Experiential marketing and brands: The Art of Storytelling

Experiential marketing continues to be one of the most important marketing mediums, accounting for approximately 20 per cent of today's marketing budgets.

How live experiences can become a holistic extension of the brand's marketing initiatives should be a critical discussion for companies. From large-scale events to interactive product installations, experiential marketing is a fundamental channel to tell a story and engage the audience at a much higher participation rate.

At Uniplan, we champion the idea of what we call “Experiential 2.0.” Essentially, we believe that in today’s market place, the physical and digital worlds are converging to create a new landscape for brand marketers and entertainers. Experiential Marketing has taken on a whole new meaning as a result, in which it is best encapsulated with the following formula: “Architecture + Content = Experience.” Uniplan believes that the key trend in the industry includes the importance of content, the critical element of audience interaction and the need to engage people on a very personalised level.

In order to do so, it is important for brand marketers to integrate all available digital channels into the overall marketing campaign, whether it would be online blogs or even WeChat, and to send tailor-made brand messages through these mediums for a multi-platform strategy. Advertisements and other traditional marketing methods are no longer sufficient in the current digital age.  

The event marketing industry in Asia has yet to engage its full potential of merging storytelling capabilities with entertainment, but the seamless merging of the two elements has grown to become ever so critical for companies to stay competitive and engage with its target audience.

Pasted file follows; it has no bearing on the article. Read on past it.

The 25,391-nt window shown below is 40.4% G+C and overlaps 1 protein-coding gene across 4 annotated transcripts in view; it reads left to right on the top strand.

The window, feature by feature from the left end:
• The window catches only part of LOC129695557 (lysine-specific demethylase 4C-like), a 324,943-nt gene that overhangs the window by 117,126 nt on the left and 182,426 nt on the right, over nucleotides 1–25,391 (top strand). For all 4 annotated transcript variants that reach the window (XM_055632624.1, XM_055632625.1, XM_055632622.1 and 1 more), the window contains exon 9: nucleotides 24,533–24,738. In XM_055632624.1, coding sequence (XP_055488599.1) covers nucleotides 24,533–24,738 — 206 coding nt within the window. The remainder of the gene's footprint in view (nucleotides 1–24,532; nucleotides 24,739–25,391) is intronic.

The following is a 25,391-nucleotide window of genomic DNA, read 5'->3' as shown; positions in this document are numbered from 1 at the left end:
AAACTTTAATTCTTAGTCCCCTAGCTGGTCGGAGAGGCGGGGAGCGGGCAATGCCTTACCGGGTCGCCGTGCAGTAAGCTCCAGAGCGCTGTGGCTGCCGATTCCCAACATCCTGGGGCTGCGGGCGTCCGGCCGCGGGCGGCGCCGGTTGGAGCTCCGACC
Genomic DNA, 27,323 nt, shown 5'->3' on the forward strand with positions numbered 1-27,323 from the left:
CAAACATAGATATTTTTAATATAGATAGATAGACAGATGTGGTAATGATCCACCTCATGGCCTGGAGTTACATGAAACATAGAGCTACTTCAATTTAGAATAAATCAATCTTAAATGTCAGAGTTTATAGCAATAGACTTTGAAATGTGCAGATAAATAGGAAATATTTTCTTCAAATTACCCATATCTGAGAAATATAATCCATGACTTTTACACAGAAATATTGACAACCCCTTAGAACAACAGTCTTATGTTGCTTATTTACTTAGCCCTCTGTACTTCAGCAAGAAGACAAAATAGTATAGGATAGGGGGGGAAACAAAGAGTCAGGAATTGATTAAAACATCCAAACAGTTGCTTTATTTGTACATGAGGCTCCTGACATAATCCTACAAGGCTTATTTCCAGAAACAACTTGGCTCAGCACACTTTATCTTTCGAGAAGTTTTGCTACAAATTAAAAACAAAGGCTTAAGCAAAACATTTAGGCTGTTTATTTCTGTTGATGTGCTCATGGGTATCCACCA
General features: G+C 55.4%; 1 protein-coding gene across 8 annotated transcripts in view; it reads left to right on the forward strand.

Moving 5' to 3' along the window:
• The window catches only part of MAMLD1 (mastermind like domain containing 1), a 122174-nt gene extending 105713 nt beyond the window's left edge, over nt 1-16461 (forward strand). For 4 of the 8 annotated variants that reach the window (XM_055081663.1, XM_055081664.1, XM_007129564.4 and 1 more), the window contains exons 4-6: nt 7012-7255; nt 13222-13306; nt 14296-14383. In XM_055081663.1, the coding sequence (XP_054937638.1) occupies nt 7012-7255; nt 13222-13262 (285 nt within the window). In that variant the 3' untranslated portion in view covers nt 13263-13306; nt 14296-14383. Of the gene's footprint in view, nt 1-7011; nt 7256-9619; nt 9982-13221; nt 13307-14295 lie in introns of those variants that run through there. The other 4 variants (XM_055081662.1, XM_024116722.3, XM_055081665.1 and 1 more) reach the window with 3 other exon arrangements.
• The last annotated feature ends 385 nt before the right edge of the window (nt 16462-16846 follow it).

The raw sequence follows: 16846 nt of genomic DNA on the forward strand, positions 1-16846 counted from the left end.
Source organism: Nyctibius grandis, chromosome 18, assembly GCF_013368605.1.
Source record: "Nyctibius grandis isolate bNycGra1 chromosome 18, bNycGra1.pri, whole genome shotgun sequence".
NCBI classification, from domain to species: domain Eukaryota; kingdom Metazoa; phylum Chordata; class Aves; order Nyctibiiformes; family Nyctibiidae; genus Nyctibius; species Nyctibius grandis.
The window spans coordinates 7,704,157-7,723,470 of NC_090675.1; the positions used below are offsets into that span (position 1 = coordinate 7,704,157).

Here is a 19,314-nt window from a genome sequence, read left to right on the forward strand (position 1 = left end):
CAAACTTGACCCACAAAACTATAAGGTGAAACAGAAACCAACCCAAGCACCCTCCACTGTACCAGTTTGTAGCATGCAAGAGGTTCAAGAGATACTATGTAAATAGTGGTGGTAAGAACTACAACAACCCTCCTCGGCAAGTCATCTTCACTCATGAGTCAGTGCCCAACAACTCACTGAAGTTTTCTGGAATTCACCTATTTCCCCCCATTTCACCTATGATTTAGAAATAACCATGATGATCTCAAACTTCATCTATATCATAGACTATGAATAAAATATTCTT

An event experience needs to encompass a multi-screen environment that merges with the architecture of the space and offers branded messaging through multiple marketing and social media platforms, which all comes together to tell a branded story. Branded content infused with rich entertainment elements is now necessary for the forging of lasting brand loyalty and recognition with the key audience. Implementing this would require companies to acquire new creative perspectives and skill sets.  

The rise of content marketing has shifted the way industry professionals think about events and meetings, and it is also changing the way live experiences are designed. Experiential producers need to think more like storytellers, editors, television producers looking at events like they would a movie or television series: a long-term communication strategy with layered messaging and visuals. Branded content is becoming a core ingredient for experiential marketing.

For marketers, the ability to effectively harness the wide variety of technologies available today, and infuse that with architecture, entertainment, software, design and moving images to propagate branded content, is what decisively propels them from being simply good to absolutely brilliant. 

Darren Chuckry is executive director of client services for Uniplan – a live communications agency

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